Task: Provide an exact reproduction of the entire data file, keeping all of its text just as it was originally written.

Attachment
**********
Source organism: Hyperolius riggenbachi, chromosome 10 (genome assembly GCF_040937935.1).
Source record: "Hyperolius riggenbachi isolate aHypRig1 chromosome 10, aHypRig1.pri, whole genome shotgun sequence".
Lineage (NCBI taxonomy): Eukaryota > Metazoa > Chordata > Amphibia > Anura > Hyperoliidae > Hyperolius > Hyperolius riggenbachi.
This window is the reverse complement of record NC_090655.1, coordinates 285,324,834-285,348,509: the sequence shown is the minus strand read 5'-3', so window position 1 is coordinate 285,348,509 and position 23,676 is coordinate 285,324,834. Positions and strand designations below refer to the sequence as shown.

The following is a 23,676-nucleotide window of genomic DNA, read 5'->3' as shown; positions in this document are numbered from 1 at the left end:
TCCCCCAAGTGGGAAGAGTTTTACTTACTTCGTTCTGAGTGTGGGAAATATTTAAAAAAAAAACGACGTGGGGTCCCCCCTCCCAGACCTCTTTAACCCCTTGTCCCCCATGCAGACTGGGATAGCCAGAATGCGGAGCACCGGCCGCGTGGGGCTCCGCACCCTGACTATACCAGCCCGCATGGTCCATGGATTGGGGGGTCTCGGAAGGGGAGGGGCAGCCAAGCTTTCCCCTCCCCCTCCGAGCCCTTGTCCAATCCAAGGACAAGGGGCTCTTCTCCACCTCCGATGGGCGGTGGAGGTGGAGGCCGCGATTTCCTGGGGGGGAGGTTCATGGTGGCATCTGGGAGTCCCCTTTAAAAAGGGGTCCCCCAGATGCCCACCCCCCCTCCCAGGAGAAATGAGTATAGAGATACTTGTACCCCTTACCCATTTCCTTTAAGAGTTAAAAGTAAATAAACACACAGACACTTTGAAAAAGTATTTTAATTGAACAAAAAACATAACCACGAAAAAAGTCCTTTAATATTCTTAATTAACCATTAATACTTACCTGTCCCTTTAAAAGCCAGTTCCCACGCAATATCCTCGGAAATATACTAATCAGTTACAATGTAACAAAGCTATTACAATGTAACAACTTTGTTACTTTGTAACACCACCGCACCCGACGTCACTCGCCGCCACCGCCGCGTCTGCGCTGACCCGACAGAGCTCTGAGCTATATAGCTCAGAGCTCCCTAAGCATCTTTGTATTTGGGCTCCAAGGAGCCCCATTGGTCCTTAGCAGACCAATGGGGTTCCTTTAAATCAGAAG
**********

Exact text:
Source organism: Hyperolius riggenbachi, chromosome 10 (genome assembly GCF_040937935.1).
Source record: "Hyperolius riggenbachi isolate aHypRig1 chromosome 10, aHypRig1.pri, whole genome shotgun sequence".
Lineage (NCBI taxonomy): Eukaryota > Metazoa > Chordata > Amphibia > Anura > Hyperoliidae > Hyperolius > Hyperolius riggenbachi.
This window is the reverse complement of record NC_090655.1, coordinates 285,324,834-285,348,509: the sequence shown is the minus strand read 5'-3', so window position 1 is coordinate 285,348,509 and position 23,676 is coordinate 285,324,834. Positions and strand designations below refer to the sequence as shown.

The following is a 23,676-nucleotide window of genomic DNA, read 5'->3' as shown; positions in this document are numbered from 1 at the left end:
TCCCCCAAGTGGGAAGAGTTTTACTTACTTCGTTCTGAGTGTGGGAAATATTTAAAAAAAAAACGACGTGGGGTCCCCCCTCCCAGACCTCTTTAACCCCTTGTCCCCCATGCAGACTGGGATAGCCAGAATGCGGAGCACCGGCCGCGTGGGGCTCCGCACCCTGACTATACCAGCCCGCATGGTCCATGGATTGGGGGGTCTCGGAAGGGGAGGGGCAGCCAAGCTTTCCCCTCCCCCTCCGAGCCCTTGTCCAATCCAAGGACAAGGGGCTCTTCTCCACCTCCGATGGGCGGTGGAGGTGGAGGCCGCGATTTCCTGGGGGGGAGGTTCATGGTGGCATCTGGGAGTCCCCTTTAAAAAGGGGTCCCCCAGATGCCCACCCCCCCTCCCAGGAGAAATGAGTATAGAGATACTTGTACCCCTTACCCATTTCCTTTAAGAGTTAAAAGTAAATAAACACACAGACACTTTGAAAAAGTATTTTAATTGAACAAAAAACATAACCACGAAAAAAGTCCTTTAATATTCTTAATTAACCATTAATACTTACCTGTCCCTTTAAAAGCCAGTTCCCACGCAATATCCTCGGAAATATACTAATCAGTTACAATGTAACAAAGCTATTACAATGTAACAACTTTGTTACTTTGTAACACCACCGCACCCGACGTCACTCGCCGCCACCGCCGCGTCTGCGCTGACCCGACAGAGCTCTGAGCTATATAGCTCAGAGCTCCCTAAGCATCTTTGTATTTGGGCTCCAAGGAGCCCCATTGGTCCTTAGCAGACCAATGGGGTTCCTTTAAATCAGAAG